Mother Jones, Breitbart, Self And More Places We Were Cited Last Week

Related articles

In the 1990s, a term began to become propagated around the science community; watermelons. These were people who were 'green on the outside but red on the inside'. And those people were the new generation of environmentalists. Essentially, unlike their ancestors in environmentalism, they did not care about people, they only cared about tearing down institutions, like companies and universities and the free market itself. 

That movement only gathered steam through the early part of this century, once science media went into decline while environmental activism shot past the billion dollar mark on its way to the $2 billion it's at now. 

It's little surprise that the Russians have worked with the leaders of anti-science groups to leverage their "useful idiots" in the grassroots movement. The top Russian export is fossil fuels and their second largest export is food. Environmentalists are opposed to both. We've been talking about this for a while and recently a group of academics set out to find if we were correct.

1. What they discovered was so startling and so obvious that even media groups that have been opposed to science and are heavily funded by the organic food industry, like Mother Joneshave begun to ask awkward questions about why environmental groups are helping what the pro-science community has known are blatant propaganda groups for the Kremlin, like Russia Today (now rebranded as so we'll hopefully forget about the Russian part) and Sputnik.

We've had our disagreements with Mother Jones in the past. Because he had the right organic industry cred, they have hired bloggers like Tom Philpott even though he is listed on the reliable "A team" for organic marketing groups who want to undermine conventional farming, for example. And a fired employee of ours took a bunch of funding proposals, commonly available because our transparency, and Mother Jones published it claiming they were "leaked" secret documents. (1) But culture goes in cycles. America is undergoing a sea change in science acceptance thanks to our work at the American Council on Science and Health and a younger generation of journalists, who see the partisan, corporate-driven methods of their predecessors, are rebelling against the tactics of their grey-haired activist predecessors who only pretended to be journalists. It may mean that Mother Jones gets more shout-outs in the future.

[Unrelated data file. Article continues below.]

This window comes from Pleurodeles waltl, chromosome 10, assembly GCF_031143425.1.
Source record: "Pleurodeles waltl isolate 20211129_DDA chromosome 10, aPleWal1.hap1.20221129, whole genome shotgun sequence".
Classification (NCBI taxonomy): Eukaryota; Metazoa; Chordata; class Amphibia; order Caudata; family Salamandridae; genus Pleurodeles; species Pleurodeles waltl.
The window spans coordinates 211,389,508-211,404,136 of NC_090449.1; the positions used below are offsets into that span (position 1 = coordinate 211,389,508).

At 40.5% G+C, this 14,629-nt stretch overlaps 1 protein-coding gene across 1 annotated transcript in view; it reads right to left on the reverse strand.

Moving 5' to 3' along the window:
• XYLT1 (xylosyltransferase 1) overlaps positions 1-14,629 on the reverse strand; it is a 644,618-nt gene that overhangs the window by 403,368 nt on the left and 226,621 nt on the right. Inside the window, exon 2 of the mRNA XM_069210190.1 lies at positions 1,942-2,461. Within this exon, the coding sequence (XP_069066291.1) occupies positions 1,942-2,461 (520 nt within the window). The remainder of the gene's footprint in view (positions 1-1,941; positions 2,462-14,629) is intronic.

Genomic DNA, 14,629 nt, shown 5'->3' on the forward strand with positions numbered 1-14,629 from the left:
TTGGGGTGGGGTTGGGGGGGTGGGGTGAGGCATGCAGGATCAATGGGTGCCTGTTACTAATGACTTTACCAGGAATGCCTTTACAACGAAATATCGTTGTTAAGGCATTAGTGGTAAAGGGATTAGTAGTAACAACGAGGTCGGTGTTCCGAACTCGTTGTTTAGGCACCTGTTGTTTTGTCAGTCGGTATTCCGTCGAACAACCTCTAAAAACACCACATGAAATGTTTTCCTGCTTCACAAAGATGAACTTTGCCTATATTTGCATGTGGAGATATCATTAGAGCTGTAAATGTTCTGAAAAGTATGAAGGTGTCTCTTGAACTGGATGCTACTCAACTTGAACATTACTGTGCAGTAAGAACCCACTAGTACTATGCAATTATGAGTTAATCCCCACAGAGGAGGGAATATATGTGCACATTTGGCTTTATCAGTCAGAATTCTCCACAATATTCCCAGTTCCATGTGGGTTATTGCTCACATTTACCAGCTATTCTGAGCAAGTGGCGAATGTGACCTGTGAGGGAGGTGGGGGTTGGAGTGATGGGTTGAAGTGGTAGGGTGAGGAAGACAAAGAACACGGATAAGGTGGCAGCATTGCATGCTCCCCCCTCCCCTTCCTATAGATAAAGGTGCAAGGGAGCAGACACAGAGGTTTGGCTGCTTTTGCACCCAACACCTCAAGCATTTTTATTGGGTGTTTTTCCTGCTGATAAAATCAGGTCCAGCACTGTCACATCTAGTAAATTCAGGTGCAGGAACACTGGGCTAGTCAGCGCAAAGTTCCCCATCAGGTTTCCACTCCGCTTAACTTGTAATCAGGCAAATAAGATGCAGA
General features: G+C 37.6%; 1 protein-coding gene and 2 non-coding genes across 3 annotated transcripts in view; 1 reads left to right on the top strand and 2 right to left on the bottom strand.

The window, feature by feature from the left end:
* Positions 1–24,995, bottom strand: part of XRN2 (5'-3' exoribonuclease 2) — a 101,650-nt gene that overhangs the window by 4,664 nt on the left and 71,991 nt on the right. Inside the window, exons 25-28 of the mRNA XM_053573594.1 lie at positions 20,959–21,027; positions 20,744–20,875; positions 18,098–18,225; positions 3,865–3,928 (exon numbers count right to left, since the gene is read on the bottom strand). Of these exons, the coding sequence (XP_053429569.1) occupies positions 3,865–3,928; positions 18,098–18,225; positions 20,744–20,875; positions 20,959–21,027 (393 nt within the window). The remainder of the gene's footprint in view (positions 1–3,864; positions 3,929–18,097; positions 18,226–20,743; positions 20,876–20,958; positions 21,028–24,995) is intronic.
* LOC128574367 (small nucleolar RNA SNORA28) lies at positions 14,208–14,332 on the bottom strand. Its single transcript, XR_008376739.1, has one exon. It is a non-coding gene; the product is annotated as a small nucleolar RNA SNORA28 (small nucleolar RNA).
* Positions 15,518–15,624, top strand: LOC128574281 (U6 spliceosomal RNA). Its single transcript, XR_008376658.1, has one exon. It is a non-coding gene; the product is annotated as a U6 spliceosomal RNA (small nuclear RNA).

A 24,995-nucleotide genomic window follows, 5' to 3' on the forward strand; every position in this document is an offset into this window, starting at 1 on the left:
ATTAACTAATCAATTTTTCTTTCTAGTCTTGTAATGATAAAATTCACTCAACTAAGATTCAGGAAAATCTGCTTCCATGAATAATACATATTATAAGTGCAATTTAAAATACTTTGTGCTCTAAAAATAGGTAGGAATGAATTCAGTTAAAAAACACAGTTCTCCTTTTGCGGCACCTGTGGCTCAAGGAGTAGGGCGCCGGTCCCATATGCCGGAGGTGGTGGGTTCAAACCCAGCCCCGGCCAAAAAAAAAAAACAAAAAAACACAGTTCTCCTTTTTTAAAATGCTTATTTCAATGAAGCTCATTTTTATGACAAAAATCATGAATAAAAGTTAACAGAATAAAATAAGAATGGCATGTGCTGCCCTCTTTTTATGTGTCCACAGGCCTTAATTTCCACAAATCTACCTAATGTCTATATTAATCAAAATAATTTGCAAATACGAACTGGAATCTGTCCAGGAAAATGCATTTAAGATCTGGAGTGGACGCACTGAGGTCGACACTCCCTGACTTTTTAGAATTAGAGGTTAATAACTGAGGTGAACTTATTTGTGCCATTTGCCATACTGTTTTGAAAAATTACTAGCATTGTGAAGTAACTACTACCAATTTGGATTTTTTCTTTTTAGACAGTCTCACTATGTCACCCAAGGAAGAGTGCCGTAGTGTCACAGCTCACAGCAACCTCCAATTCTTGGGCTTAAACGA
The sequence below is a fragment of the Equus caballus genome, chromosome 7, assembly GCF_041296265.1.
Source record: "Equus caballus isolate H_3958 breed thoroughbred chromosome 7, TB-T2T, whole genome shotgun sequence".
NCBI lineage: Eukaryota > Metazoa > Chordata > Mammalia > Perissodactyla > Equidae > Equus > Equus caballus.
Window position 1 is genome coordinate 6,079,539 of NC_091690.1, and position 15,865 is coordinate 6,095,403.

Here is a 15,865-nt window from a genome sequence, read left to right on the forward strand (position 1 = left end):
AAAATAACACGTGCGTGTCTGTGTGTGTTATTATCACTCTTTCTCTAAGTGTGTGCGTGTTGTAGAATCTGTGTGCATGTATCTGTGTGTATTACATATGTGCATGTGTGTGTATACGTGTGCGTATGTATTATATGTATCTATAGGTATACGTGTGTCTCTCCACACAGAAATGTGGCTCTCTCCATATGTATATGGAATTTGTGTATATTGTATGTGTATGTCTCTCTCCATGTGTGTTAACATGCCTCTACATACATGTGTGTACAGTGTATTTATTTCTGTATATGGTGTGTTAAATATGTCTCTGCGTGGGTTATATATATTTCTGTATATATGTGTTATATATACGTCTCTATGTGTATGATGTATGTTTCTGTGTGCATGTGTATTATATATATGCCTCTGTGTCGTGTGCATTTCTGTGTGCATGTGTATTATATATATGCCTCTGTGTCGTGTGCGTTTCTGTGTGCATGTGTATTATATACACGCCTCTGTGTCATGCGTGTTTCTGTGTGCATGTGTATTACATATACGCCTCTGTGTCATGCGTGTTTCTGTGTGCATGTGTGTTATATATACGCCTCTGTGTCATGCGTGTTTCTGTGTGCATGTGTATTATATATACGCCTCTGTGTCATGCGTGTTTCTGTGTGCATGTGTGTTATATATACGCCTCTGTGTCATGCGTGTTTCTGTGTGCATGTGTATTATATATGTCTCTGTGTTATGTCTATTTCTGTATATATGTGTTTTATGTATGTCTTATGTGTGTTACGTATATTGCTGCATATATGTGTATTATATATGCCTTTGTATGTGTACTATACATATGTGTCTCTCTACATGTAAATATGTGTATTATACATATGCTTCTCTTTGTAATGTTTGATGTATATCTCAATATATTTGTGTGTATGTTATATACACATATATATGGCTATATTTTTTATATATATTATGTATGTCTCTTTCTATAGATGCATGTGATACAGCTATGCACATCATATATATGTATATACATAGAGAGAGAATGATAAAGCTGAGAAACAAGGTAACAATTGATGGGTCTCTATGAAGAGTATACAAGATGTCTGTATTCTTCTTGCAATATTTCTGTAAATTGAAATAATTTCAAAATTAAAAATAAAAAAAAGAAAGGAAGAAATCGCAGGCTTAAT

2. There are still battles to be fought. Coffee causes cancer or prevents cancer depending on which epidemiology study you look at. In Forbes, Steven Salzberg uses some of our work to sort through the mish-mash of confusing nutrition claims. Without coffee, french fries, and potato chips, where's the joy in life, he asks? And how come people aren't keeling over with cancer left and right, especially in our coffee-loving, french-fry-loving society? It isn't about health at all, he concludes rightly, it is solely about money. Trial lawyers have made a fortune under California's Prop 65 law and the more useful products they get thrown on there, the more they can sue.

3. This week, I am appearing at the Festival du Film et Forum International sur les Droits Humains (International Film Festival and Forum on Human Rights) in Geneva on a panel about a documentary called "Poisoning Paradise", which covers the same ground dozens of other documentaries have covered, claiming Evil Scientists are killing Gaia by feeding people. I am the only pro-science person there, the other two are lawyers for activist groups and a politician who hopes to become governor of Hawaii by leveraging a kind of Freak Power vote against agricultural companies.

Or I may not be on the panel. In a bizarre turn of events, the organizers have declared they only want a representative from an agriculture company called Syngenta to be on the dais with lawyers and politicians. The film is basically about Syngenta, which environmental activists want to become their next "Monsanto", a fundraising cash cow. Since I do not represent Syngenta, I represent you, I had to balk when they weirdly insisted they be allowed to claim I represent Syngenta, along with my actual title. If not, they threatened to leave an "empty seat" on the panel.